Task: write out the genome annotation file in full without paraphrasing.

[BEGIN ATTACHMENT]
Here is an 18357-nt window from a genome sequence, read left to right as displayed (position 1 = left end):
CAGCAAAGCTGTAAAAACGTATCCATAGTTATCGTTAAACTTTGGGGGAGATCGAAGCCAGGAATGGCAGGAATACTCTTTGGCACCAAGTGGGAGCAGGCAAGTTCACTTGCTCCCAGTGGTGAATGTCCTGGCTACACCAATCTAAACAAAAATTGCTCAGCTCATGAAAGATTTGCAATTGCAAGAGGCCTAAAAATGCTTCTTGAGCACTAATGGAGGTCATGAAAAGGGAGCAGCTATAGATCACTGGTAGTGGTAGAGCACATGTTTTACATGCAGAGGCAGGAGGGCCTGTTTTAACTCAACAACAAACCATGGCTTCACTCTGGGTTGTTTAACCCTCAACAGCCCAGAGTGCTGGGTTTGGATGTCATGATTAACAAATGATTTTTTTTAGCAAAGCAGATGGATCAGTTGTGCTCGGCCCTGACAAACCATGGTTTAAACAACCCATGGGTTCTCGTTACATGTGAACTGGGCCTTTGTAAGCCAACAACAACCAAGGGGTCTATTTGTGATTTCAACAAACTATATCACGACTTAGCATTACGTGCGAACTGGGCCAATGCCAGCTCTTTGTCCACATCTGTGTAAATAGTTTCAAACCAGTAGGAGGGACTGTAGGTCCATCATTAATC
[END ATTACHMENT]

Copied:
Here is an 18357-nt window from a genome sequence, read left to right as displayed (position 1 = left end):
CAGCAAAGCTGTAAAAACGTATCCATAGTTATCGTTAAACTTTGGGGGAGATCGAAGCCAGGAATGGCAGGAATACTCTTTGGCACCAAGTGGGAGCAGGCAAGTTCACTTGCTCCCAGTGGTGAATGTCCTGGCTACACCAATCTAAACAAAAATTGCTCAGCTCATGAAAGATTTGCAATTGCAAGAGGCCTAAAAATGCTTCTTGAGCACTAATGGAGGTCATGAAAAGGGAGCAGCTATAGATCACTGGTAGTGGTAGAGCACATGTTTTACATGCAGAGGCAGGAGGGCCTGTTTTAACTCAACAACAAACCATGGCTTCACTCTGGGTTGTTTAACCCTCAACAGCCCAGAGTGCTGGGTTTGGATGTCATGATTAACAAATGATTTTTTTTAGCAAAGCAGATGGATCAGTTGTGCTCGGCCCTGACAAACCATGGTTTAAACAACCCATGGGTTCTCGTTACATGTGAACTGGGCCTTTGTAAGCCAACAACAACCAAGGGGTCTATTTGTGATTTCAACAAACTATATCACGACTTAGCATTACGTGCGAACTGGGCCAATGCCAGCTCTTTGTCCACATCTGTGTAAATAGTTTCAAACCAGTAGGAGGGACTGTAGGTCCATCATTAATC